One large, stoppered, test tube contains glycerine, the other contains water. Each contains a small metal ball. When the tubes are inverted, the balls fall to the bottom (and a couple of inadvertantly trapped air bubbles rise to the top). The ball falls (and the bubbles rise) much more slowly in the glycerine than in the water.
This straightforward demonstration should be used when viscosity is being discussed. This demo takes about five minutes and is greatly enhanced by video projection.
Viscosity is related to the strength of the intermolecular forces, but the bulkiness of longer chain molecules seems to contribute more to viscosity than it does to other intermolecular force dependent properties. Thus alcohol, though it has a lower boiling point than water, has a slightly higher viscosity.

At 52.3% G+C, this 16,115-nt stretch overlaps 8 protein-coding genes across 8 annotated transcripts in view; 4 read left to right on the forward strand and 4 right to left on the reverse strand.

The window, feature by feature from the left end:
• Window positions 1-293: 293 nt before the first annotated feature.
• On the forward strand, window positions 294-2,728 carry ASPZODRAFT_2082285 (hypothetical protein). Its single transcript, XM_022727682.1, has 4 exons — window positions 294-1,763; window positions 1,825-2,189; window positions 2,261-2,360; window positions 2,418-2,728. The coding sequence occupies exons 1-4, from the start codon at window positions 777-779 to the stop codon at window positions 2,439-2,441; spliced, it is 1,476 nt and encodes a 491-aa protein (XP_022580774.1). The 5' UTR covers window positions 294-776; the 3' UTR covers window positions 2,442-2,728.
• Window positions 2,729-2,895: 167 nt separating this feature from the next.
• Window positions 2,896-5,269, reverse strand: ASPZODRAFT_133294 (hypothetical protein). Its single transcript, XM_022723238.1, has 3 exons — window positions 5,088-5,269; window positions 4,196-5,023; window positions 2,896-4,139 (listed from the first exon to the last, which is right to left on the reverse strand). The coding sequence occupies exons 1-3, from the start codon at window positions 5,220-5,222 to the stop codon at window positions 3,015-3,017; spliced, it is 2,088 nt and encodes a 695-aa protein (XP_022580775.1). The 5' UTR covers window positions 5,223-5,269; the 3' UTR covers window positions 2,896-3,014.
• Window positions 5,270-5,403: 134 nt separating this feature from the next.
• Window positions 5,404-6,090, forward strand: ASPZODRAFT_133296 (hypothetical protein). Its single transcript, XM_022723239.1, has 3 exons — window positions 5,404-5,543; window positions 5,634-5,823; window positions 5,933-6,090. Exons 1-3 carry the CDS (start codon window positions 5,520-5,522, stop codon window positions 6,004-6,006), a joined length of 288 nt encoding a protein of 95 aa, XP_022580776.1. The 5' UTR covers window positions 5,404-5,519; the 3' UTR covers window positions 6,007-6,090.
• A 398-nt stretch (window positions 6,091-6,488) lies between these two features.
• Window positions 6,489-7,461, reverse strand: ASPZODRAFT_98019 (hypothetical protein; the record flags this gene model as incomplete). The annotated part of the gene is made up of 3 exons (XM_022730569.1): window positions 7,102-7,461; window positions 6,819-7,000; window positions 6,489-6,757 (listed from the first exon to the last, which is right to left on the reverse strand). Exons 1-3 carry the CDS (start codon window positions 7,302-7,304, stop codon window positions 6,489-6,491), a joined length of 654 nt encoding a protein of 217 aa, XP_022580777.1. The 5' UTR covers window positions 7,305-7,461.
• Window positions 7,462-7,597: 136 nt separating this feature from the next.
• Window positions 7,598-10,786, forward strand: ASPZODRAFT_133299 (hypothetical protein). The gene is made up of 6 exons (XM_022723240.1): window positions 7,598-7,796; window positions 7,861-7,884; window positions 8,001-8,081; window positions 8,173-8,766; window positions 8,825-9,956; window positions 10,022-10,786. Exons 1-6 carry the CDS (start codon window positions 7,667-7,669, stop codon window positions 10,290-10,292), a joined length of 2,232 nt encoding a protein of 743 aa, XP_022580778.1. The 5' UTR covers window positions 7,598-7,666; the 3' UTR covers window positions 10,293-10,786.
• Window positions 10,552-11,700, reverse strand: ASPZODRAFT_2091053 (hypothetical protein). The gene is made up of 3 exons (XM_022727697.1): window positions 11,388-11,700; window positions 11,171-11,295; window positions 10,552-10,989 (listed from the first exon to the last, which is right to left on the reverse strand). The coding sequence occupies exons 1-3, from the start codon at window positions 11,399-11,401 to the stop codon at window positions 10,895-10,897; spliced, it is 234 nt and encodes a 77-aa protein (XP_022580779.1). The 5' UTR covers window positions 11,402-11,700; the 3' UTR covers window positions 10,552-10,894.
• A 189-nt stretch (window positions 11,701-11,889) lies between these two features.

- Two large, stoppered, test tubes containing a small metal ball. One should be filled with glycerine, the other with water.
- A contrasting background.
Simply invert the tubes, either one at a time or simultaneously.
We borrow these tubes from the physics demo prep room. They have them already prepared.